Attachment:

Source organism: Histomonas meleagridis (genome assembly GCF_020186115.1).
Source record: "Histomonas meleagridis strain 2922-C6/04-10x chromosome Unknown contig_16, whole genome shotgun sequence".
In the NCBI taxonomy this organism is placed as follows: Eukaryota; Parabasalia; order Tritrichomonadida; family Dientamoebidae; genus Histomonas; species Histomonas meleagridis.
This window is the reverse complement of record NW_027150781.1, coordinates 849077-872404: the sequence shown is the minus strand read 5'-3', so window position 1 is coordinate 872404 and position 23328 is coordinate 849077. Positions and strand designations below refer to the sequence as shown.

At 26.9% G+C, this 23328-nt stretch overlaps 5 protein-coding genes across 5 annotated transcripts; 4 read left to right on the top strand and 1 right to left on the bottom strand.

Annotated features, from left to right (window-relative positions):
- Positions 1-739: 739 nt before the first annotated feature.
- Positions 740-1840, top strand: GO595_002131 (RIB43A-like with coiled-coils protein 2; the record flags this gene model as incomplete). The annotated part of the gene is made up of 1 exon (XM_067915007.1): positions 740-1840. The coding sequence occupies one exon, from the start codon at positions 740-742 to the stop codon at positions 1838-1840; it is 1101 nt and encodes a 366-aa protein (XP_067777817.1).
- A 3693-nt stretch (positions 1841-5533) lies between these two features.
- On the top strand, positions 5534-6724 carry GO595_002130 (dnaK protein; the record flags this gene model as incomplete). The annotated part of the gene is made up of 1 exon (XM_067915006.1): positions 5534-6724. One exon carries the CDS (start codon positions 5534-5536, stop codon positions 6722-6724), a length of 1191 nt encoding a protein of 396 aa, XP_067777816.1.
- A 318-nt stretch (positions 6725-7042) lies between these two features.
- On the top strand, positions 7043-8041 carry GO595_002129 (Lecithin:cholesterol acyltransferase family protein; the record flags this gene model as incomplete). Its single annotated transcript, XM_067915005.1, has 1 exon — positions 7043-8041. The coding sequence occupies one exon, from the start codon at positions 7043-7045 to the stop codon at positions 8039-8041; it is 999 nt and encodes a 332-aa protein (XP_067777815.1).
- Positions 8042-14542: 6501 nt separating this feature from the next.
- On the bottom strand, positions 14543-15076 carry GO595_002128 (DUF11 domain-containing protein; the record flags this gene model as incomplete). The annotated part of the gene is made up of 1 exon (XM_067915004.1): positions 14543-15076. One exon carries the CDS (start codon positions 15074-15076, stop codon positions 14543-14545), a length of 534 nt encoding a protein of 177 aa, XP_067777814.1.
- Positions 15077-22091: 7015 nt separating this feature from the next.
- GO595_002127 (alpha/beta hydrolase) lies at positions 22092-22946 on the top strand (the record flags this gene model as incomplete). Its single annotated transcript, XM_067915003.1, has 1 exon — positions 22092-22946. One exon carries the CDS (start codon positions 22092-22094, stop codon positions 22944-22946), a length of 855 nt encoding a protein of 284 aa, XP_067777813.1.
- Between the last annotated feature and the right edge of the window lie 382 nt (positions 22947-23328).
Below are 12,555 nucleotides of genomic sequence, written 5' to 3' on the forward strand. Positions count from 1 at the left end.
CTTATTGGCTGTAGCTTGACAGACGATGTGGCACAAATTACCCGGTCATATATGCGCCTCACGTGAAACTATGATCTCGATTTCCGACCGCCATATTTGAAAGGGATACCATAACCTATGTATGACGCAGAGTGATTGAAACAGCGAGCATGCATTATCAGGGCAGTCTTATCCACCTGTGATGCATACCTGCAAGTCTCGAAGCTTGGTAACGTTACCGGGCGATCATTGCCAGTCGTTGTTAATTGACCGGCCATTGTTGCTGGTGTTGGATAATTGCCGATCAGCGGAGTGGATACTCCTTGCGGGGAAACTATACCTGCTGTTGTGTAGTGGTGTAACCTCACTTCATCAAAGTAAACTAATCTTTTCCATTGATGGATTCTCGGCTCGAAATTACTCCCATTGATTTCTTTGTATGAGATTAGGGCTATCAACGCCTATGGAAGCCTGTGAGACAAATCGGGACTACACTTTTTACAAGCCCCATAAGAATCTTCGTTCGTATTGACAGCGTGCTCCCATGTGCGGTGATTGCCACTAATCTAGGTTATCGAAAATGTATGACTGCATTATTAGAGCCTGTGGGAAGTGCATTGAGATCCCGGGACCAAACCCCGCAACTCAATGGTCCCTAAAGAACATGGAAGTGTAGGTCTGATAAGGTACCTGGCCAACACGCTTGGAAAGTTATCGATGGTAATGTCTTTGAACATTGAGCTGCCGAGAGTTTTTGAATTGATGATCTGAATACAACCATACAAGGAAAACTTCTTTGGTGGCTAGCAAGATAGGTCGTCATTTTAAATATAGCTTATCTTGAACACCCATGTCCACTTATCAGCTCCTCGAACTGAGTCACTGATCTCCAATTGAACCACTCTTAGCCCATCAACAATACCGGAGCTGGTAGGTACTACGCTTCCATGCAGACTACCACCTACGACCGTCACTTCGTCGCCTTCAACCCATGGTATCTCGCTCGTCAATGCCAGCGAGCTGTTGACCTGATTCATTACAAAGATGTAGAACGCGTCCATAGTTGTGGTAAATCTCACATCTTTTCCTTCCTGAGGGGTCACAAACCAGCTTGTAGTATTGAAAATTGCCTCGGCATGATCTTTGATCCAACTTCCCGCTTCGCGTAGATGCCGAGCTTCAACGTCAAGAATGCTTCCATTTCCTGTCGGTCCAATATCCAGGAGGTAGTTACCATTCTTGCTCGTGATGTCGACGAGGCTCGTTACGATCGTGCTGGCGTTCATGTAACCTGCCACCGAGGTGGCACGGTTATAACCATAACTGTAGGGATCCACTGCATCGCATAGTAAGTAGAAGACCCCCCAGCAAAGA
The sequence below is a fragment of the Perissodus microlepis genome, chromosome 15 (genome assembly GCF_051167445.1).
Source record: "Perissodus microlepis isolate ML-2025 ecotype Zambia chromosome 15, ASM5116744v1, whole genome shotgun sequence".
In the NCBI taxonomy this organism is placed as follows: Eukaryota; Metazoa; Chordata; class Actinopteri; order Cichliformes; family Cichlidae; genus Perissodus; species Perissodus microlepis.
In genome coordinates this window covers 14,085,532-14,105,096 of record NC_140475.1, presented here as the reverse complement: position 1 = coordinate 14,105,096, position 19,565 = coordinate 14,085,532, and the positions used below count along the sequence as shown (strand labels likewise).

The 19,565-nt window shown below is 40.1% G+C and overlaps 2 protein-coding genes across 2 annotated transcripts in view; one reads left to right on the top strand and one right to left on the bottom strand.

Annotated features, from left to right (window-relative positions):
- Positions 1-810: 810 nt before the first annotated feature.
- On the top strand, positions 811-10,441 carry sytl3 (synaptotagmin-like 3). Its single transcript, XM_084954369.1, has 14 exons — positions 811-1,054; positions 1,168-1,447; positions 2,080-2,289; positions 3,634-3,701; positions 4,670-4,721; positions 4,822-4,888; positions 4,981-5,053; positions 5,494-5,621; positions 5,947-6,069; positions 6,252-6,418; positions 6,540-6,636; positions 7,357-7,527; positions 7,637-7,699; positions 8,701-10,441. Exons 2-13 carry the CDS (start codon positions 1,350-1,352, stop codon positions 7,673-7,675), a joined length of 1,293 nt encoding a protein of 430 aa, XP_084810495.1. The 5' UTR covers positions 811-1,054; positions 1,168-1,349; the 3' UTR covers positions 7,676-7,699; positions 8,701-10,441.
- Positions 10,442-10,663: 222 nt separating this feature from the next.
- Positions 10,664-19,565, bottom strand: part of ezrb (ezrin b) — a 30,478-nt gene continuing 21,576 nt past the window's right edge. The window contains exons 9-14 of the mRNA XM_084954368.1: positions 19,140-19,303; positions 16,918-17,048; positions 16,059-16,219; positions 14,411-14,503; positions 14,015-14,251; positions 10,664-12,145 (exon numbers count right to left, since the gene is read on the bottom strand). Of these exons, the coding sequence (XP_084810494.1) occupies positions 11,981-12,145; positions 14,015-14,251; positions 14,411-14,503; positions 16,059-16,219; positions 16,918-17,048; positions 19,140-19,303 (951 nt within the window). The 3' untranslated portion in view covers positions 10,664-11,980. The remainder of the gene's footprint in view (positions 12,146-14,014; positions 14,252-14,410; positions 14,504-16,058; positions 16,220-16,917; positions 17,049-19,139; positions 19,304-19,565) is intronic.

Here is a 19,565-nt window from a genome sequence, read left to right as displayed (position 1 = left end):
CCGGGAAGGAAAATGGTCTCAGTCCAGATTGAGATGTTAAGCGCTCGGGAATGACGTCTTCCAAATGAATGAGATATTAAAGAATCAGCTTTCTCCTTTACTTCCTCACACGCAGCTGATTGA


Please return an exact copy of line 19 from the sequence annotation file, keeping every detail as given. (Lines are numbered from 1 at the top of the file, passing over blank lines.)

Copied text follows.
CTTATTGGCTGTAGCTTGACAGACGATGTGGCACAAATTACCCGGTCATATATGCGCCTCACGTGAAACTATGATCTCGATTTCCGACCGCCATATTTGAAAGGGATACCATAACCTATGTATGACGCAGAGTGATTGAAACAGCGAGCATGCATTATCAGGGCAGTCTTATCCACCTGTGATGCATACCTGCAAGTCTCGAAGCTTGGTAACGTTACCGGGCGATCATTGCCAGTCGTTGTTAATTGACCGGCCATTGTTGCTGGTGTTGGATAATTGCCGATCAGCGGAGTGGATACTCCTTGCGGGGAAACTATACCTGCTGTTGTGTAGTGGTGTAACCTCACTTCATCAAAGTAAACTAATCTTTTCCATTGATGGATTCTCGGCTCGAAATTACTCCCATTGATTTCTTTGTATGAGATTAGGGCTATCAACGCCTATGGAAGCCTGTGAGACAAATCGGGACTACACTTTTTACAAGCCCCATAAGAATCTTCGTTCGTATTGACAGCGTGCTCCCATGTGCGGTGATTGCCACTAATCTAGGTTATCGAAAATGTATGACTGCATTATTAGAGCCTGTGGGAAGTGCATTGAGATCCCGGGACCAAACCCCGCAACTCAATGGTCCCTAAAGAACATGGAAGTGTAGGTCTGATAAGGTACCTGGCCAACACGCTTGGAAAGTTATCGATGGTAATGTCTTTGAACATTGAGCTGCCGAGAGTTTTTGAATTGATGATCTGAATACAACCATACAAGGAAAACTTCTTTGGTGGCTAGCAAGATAGGTCGTCATTTTAAATATAGCTTATCTTGAACACCCATGTCCACTTATCAGCTCCTCGAACTGAGTCACTGATCTCCAATTGAACCACTCTTAGCCCATCAACAATACCGGAGCTGGTAGGTACTACGCTTCCATGCAGACTACCACCTACGACCGTCACTTCGTCGCCTTCAACCCATGGTATCTCGCTCGTCAATGCCAGCGAGCTGTTGACCTGATTCATTACAAAGATGTAGAACGCGTCCATAGTTGTGGTAAATCTCACATCTTTTCCTTCCTGAGGGGTCACAAACCAGCTTGTAGTATTGAAAATTGCCTCGGCATGATCTTTGATCCAACTTCCCGCTTCGCGTAGATGCCGAGCTTCAACGTCAAGAATGCTTCCATTTCCTGTCGGTCCAATATCCAGGAGGTAGTTACCATTCTTGCTCGTGATGTCGACGAGGCTCGTTACGATCGTGCTGGCGTTCATGTAACCTGCCACCGAGGTGGCACGGTTATAACCATAACTGTAGGGATCCACTGCATCGCATAGTAAGTAGAAGACCCCCCAGCAAAGA